Mayors Appeal to Congress to Declassify Marijuana

Coalition of mayors appeals to congress

BOSTON — A coalition of mayors has announced that they will band together to drive Congress into marijuana reform, according to The Associated Press. The mayors' coalition consists of several city mayors in states with legalized marijuana.   

The resolution was approved unanimously during the U.S. Conference of Mayors in Boston on Monday and asks the federal government to remove cannabis from the Controlled Substances Act list of controlled substances. The Controlled Substances Act lists marijuana in the same class as heroin and LSD and in a higher class than other drugs, such as fentanyl and oxycodone.   

The coalition of mayors includes those from several legal marijuana states. Cities represented include the mayors of Denver, Las Vegas, Los Angeles, Portland, San Francisco, Seattle, and West Sacramento and all sponsor of the resolution. The resolution is also being supported by the Oakland mayor and the mayor of Thornton, Colo.  

The federal prohibition on cannabis has caused a conflict between the state and federal branches of law thereby complicating matters for law enforcement officials on both levels of government.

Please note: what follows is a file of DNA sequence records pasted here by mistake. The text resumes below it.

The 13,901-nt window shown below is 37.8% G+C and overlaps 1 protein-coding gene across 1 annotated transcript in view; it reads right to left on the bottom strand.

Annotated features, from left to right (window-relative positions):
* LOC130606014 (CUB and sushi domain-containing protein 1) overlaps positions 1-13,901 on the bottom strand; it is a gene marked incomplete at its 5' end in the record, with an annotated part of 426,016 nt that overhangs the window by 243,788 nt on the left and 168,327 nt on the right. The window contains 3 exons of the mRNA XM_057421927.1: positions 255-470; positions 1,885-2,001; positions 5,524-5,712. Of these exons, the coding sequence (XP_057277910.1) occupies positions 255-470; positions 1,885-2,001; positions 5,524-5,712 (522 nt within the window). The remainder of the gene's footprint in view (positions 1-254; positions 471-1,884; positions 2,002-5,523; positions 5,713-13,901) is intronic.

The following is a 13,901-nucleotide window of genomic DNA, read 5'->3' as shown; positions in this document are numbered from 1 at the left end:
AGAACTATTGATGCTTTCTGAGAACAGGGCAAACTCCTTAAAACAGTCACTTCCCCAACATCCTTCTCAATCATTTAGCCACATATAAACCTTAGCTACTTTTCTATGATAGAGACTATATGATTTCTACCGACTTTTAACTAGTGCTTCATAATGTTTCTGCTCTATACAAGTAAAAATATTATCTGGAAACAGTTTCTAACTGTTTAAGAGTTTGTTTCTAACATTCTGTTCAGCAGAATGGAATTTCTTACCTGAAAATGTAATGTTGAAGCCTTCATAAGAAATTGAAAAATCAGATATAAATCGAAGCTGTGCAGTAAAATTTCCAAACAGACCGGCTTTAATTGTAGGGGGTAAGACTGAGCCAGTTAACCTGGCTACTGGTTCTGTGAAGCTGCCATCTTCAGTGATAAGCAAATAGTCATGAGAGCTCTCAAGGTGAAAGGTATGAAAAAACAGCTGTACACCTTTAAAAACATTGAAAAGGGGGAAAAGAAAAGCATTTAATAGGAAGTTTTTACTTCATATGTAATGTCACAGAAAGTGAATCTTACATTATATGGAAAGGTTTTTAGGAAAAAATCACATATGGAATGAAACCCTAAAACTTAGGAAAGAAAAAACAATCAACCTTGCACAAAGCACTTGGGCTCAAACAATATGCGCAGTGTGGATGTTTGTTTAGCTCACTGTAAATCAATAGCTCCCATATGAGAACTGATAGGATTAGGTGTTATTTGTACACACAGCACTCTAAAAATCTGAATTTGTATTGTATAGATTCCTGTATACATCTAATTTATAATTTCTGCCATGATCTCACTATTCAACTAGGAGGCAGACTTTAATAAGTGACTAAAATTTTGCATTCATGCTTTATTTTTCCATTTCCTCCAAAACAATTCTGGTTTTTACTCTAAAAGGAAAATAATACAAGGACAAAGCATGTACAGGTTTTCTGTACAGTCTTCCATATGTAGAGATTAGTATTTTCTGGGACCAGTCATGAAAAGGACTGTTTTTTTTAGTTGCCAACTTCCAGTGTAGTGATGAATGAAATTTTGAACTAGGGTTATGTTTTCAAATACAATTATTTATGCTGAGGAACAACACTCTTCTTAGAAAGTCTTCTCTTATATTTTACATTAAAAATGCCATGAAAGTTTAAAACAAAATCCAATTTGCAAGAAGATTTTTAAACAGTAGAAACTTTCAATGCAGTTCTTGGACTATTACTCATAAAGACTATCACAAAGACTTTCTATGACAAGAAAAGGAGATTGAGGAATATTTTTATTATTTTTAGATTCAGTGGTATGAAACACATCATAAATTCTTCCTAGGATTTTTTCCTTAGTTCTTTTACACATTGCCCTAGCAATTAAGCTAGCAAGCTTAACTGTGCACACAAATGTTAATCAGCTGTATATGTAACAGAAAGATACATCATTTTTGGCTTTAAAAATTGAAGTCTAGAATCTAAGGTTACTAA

Attorney General Jeff Sessions rescinded a federal policy enacted by President Obama and his administration that instructed federal prosecutors to respect states rights' regarding cannabis. Revoking the policy caused confusion and created contradiction within the law.  

The move by Sessions resulted in The STATES Act, another pot bill led by a bipartisan group of senators introduced June 7 that would also protect states with legal marijuana from federal prosecution.  

The President said he may support the legislation, but U.S. Attorney Jeff Sessions said that the Department of Justice has not altered its policy regarding marijuana despite The STATES Act.  

The coalition of mayors also requested in the measure that Congress provide guidelines for banks and marijuana companies so that they can do business as well as give tax deductions for marijuana industry employers. 

Denver Mayor Michael Hancock told reporters the cities represented by the coalition of mayors consists of several that have successfully implemented the legal marijuana industry and have experience Congress could utilize. 

Resolution Asks Congress to Provide Legal Medical Marijuana to Veterans 

The coalition also wants veterans to have access to legal medical marijuana and has a provision asking Congress to do so in the measure. Several veteran's organizations have been advocates for medical marijuana because of its potential to treat veterans with PTSD, depression and addiction 

The suicide rate among veterans is high with an average of 20 veterans committing suicide daily. The veterans group American Legion has been trying to get Congress to reclassify marijuana for years because veterans say it saved their lives.   

The U.S. Conference of Mayors will write recommendations for federal policy on marijuana to submit to Congress next year as a result of the resolution.